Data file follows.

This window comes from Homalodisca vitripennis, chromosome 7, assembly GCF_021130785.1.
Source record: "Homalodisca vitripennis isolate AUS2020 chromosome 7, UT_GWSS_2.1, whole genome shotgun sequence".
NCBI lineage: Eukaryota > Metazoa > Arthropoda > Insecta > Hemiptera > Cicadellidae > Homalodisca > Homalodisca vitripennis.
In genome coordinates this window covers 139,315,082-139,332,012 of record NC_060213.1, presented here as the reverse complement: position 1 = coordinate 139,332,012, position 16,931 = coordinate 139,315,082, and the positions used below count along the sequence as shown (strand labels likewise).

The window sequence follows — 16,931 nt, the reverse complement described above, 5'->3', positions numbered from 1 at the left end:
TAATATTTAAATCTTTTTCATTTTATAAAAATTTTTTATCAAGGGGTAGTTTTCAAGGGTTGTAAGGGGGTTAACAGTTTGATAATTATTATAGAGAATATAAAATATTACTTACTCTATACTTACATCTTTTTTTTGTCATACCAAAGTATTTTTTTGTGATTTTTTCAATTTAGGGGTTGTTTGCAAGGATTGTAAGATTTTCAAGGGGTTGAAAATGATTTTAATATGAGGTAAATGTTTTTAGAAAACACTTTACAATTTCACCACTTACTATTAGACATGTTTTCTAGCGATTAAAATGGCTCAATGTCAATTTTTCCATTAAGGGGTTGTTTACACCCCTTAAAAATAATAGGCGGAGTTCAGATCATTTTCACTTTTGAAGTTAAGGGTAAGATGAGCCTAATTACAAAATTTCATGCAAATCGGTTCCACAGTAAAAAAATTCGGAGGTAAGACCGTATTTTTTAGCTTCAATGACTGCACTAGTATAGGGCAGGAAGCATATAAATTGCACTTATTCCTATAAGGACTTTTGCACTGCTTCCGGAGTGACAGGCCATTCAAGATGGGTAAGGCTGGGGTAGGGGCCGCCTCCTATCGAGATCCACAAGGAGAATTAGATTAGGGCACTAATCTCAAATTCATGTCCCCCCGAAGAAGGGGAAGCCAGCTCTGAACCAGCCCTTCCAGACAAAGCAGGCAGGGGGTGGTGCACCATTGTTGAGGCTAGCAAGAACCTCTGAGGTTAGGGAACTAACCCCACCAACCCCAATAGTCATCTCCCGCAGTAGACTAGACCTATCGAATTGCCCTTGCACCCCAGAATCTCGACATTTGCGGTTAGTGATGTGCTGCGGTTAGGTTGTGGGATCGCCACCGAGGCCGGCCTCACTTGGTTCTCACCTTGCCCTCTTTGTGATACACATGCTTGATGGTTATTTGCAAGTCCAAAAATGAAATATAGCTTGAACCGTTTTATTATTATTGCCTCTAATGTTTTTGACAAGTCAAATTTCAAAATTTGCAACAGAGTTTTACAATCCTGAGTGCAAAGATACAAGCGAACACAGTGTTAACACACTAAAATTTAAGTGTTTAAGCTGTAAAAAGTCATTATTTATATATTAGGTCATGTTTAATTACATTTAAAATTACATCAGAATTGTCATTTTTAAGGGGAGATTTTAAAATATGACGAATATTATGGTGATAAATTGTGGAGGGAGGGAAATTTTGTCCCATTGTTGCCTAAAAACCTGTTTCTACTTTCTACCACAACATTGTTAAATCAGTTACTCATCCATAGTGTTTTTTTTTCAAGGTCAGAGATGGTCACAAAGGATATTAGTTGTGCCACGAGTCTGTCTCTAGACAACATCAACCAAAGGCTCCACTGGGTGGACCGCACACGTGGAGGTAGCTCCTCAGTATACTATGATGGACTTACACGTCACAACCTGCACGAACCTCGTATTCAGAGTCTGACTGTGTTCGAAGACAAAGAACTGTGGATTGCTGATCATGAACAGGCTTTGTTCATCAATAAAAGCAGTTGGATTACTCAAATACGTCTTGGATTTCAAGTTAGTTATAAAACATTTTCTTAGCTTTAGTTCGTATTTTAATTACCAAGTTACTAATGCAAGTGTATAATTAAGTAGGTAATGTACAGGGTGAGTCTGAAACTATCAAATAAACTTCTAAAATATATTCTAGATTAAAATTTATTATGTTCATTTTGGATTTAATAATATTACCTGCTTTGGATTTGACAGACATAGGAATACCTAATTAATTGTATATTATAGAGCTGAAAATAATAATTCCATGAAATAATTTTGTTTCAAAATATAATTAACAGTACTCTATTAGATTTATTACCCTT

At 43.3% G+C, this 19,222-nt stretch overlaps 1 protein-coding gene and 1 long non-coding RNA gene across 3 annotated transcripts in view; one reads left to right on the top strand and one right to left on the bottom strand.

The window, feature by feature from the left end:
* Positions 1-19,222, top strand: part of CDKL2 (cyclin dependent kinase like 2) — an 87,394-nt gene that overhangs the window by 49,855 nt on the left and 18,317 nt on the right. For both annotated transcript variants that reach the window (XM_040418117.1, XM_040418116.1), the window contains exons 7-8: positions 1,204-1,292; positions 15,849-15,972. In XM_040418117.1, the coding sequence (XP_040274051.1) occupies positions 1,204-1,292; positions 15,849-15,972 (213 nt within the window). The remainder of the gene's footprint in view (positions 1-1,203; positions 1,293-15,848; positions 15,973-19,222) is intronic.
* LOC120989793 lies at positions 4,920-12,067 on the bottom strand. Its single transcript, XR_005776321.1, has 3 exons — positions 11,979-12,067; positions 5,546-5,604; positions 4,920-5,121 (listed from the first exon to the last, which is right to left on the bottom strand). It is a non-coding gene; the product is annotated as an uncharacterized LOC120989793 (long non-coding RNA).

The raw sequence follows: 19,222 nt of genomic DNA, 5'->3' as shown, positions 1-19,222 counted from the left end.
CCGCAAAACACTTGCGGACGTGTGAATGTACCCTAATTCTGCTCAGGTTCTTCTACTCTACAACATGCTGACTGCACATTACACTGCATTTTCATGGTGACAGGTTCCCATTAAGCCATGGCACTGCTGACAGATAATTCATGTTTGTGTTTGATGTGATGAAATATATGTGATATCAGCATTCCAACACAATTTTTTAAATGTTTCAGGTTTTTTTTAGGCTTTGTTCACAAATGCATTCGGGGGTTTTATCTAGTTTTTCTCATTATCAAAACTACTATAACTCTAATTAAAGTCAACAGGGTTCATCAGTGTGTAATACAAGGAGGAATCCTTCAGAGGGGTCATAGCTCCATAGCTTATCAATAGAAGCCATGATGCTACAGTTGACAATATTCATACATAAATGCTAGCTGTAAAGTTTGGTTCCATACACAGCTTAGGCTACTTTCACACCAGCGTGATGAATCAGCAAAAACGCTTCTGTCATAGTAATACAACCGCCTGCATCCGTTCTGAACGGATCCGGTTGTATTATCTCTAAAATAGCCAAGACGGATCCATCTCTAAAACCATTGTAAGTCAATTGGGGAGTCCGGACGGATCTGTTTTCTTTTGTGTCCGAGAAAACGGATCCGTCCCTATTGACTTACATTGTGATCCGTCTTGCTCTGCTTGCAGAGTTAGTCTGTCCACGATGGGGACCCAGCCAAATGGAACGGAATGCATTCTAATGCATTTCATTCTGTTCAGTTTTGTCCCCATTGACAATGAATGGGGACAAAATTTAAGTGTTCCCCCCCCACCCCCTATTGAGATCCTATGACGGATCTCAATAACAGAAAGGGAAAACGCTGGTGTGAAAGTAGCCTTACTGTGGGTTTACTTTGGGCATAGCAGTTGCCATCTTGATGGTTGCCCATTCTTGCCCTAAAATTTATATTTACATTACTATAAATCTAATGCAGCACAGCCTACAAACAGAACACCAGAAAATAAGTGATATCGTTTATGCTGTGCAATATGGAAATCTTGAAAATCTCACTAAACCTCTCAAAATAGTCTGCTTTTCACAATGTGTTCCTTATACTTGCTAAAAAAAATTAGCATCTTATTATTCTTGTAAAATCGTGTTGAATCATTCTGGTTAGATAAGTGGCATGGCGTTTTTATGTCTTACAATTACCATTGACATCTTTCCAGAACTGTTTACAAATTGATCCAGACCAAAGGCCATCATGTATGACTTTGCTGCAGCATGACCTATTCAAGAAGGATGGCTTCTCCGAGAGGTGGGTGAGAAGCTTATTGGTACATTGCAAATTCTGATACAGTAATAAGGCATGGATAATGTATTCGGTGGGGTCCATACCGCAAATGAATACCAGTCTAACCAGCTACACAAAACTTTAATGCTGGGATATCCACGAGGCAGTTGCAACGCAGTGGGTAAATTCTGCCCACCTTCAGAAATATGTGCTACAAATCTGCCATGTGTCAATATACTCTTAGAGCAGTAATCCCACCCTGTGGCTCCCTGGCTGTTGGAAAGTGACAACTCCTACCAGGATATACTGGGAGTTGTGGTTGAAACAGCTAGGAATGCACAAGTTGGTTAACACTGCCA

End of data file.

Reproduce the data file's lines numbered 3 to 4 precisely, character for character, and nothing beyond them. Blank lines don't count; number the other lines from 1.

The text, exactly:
NCBI lineage: Eukaryota > Metazoa > Arthropoda > Insecta > Hemiptera > Cicadellidae > Homalodisca > Homalodisca vitripennis.
In genome coordinates this window covers 139,315,082-139,332,012 of record NC_060213.1, presented here as the reverse complement: position 1 = coordinate 139,332,012, position 16,931 = coordinate 139,315,082, and the positions used below count along the sequence as shown (strand labels likewise).